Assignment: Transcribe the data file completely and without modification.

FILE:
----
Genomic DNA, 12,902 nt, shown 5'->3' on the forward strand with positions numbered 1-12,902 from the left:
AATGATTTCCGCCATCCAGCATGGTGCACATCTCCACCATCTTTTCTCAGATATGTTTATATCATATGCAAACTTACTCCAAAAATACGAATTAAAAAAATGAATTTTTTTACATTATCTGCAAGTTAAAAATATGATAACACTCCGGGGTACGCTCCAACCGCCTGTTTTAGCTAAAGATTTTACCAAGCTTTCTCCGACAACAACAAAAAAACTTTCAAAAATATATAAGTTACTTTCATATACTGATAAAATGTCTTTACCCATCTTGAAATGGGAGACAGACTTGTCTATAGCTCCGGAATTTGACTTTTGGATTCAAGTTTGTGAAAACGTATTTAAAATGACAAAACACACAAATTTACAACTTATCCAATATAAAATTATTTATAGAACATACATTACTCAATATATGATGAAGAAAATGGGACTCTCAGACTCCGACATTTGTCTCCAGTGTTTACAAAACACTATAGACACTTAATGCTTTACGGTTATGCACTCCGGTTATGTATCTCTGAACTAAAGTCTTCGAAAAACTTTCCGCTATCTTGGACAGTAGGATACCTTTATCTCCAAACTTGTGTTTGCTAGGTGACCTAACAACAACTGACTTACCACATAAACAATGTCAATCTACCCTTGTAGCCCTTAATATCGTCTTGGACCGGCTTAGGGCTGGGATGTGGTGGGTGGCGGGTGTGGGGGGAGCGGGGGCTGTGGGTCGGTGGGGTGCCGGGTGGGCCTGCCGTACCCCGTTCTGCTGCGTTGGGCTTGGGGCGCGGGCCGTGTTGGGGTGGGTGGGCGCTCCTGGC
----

Genomic DNA, 12,902 nt, shown 5'->3' on the forward strand with positions numbered 1-12,902 from the left:
AATGATTTCCGCCATCCAGCATGGTGCACATCTCCACCATCTTTTCTCAGATATGTTTATATCATATGCAAACTTACTCCAAAAATACGAATTAAAAAAATGAATTTTTTTACATTATCTGCAAGTTAAAAATATGATAACACTCCGGGGTACGCTCCAACCGCCTGTTTTAGCTAAAGATTTTACCAAGCTTTCTCCGACAACAACAAAAAAACTTTCAAAAATATATAAGTTACTTTCATATACTGATAAAATGTCTTTACCCATCTTGAAATGGGAGACAGACTTGTCTATAGCTCCGGAATTTGACTTTTGGATTCAAGTTTGTGAAAACGTATTTAAAATGACAAAACACACAAATTTACAACTTATCCAATATAAAATTATTTATAGAACATACATTACTCAATATATGATGAAGAAAATGGGACTCTCAGACTCCGACATTTGTCTCCAGTGTTTACAAAACACTATAGACACTTAATGCTTTACGGTTATGCACTCCGGTTATGTATCTCTGAACTAAAGTCTTCGAAAAACTTTCCGCTATCTTGGACAGTAGGATACCTTTATCTCCAAACTTGTGTTTGCTAGGTGACCTAACAACAACTGACTTACCACATAAACAATGTCAATCTACCCTTGTAGCCCTTAATATCGTCTTGGACCGGCTTAGGGCTGGGATGTGGTGGGTGGCGGGTGTGGGGGGAGCGGGGGCTGTGGGTCGGTGGGGTGCCGGGTGGGCCTGCCGTACCCCGTTCTGCTGCGTTGGGCTTGGGGCGCGGGCCGTGTTGGGGTGGGTGGGCGCTCCTGGC